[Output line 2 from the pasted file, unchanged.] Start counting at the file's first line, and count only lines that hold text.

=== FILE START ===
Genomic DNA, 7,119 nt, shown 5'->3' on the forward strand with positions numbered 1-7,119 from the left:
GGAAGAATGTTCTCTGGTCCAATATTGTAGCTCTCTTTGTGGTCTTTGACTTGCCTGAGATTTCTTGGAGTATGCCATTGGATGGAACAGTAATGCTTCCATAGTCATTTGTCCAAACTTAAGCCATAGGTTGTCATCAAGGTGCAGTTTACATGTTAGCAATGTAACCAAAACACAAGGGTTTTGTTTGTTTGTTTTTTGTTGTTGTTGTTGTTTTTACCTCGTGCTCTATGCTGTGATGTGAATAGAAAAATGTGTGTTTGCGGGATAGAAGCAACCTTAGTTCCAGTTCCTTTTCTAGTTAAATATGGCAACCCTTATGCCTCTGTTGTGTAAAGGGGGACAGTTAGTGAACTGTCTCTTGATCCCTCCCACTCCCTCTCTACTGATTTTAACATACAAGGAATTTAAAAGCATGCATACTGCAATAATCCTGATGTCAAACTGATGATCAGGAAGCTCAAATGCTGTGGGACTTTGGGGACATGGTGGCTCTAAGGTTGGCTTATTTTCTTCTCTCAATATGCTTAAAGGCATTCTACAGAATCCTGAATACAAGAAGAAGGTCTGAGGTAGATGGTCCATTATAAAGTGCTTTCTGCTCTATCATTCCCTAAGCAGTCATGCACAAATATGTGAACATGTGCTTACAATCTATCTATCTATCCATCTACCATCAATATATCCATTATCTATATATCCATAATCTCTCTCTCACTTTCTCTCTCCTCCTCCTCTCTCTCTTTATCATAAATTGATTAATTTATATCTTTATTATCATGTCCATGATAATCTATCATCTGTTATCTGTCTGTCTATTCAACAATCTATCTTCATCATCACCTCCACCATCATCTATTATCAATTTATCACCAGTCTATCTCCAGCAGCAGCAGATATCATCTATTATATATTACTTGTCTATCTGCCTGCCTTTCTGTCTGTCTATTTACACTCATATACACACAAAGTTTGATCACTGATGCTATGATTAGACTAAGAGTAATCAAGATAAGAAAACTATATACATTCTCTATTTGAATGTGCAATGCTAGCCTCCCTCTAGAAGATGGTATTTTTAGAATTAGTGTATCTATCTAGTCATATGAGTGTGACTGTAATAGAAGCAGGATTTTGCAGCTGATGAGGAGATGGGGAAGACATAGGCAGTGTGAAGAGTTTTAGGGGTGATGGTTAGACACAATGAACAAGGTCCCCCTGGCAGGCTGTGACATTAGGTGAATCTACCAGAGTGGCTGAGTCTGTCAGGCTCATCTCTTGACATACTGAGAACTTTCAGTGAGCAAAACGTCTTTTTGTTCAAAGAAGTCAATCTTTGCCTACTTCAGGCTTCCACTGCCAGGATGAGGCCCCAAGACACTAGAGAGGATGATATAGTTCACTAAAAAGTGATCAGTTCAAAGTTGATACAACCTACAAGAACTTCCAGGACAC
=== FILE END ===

GGAAGAATGTTCTCTGGTCCAATATTGTAGCTCTCTTTGTGGTCTTTGACTTGCCTGAGATTTCTTGGAGTATGCCATTGGATGGAACAGTAATGCTTCCATAGTCATTTGTCCAAACTTAAGCCATAGGTTGTCATCAAGGTGCAGTTTACATGTTAGCAATGTAACCAAAACACAAGGGTTTTGTTTGTTTGTTTTTTGTTGTTGTTGTTGTTTTTACCTCGTGCTCTATGCTGTGATGTGAATAGAAAAATGTGTGTTTGCGGGATAGAAGCAACCTTAGTTCCAGTTCCTTTTCTAGTTAAATATGGCAACCCTTATGCCTCTGTTGTGTAAAGGGGGACAGTTAGTGAACTGTCTCTTGATCCCTCCCACTCCCTCTCTACTGATTTTAACATACAAGGAATTTAAAAGCATGCATACTGCAATAATCCTGATGTCAAACTGATGATCAGGAAGCTCAAATGCTGTGGGACTTTGGGGACATGGTGGCTCTAAGGTTGGCTTATTTTCTTCTCTCAATATGCTTAAAGGCATTCTACAGAATCCTGAATACAAGAAGAAGGTCTGAGGTAGATGGTCCATTATAAAGTGCTTTCTGCTCTATCATTCCCTAAGCAGTCATGCACAAATATGTGAACATGTGCTTACAATCTATCTATCTATCCATCTACCATCAATATATCCATTATCTATATATCCATAATCTCTCTCTCACTTTCTCTCTCCTCCTCCTCTCTCTCTTTATCATAAATTGATTAATTTATATCTTTATTATCATGTCCATGATAATCTATCATCTGTTATCTGTCTGTCTATTCAACAATCTATCTTCATCATCACCTCCACCATCATCTATTATCAATTTATCACCAGTCTATCTCCAGCAGCAGCAGATATCATCTATTATATATTACTTGTCTATCTGCCTGCCTTTCTGTCTGTCTATTTACACTCATATACACACAAAGTTTGATCACTGATGCTATGATTAGACTAAGAGTAATCAAGATAAGAAAACTATATACATTCTCTATTTGAATGTGCAATGCTAGCCTCCCTCTAGAAGATGGTATTTTTAGAATTAGTGTATCTATCTAGTCATATGAGTGTGACTGTAATAGAAGCAGGATTTTGCAGCTGATGAGGAGATGGGGAAGACATAGGCAGTGTGAAGAGTTTTAGGGGTGATGGTTAGACACAATGAACAAGGTCCCCCTGGCAGGCTGTGACATTAGGTGAATCTACCAGAGTGGCTGAGTCTGTCAGGCTCATCTCTTGACATACTGAGAACTTTCAGTGAGCAAAACGTCTTTTTGTTCAAAGAAGTCAATCTTTGCCTACTTCAGGCTTCCACTGCCAGGATGAGGCCCCAAGACACTAGAGAGGATGATATAGTTCACTAAAAAGTGATCAGTTCAAAGTTGATACAACCTACAAGAACTTCCAGGACAC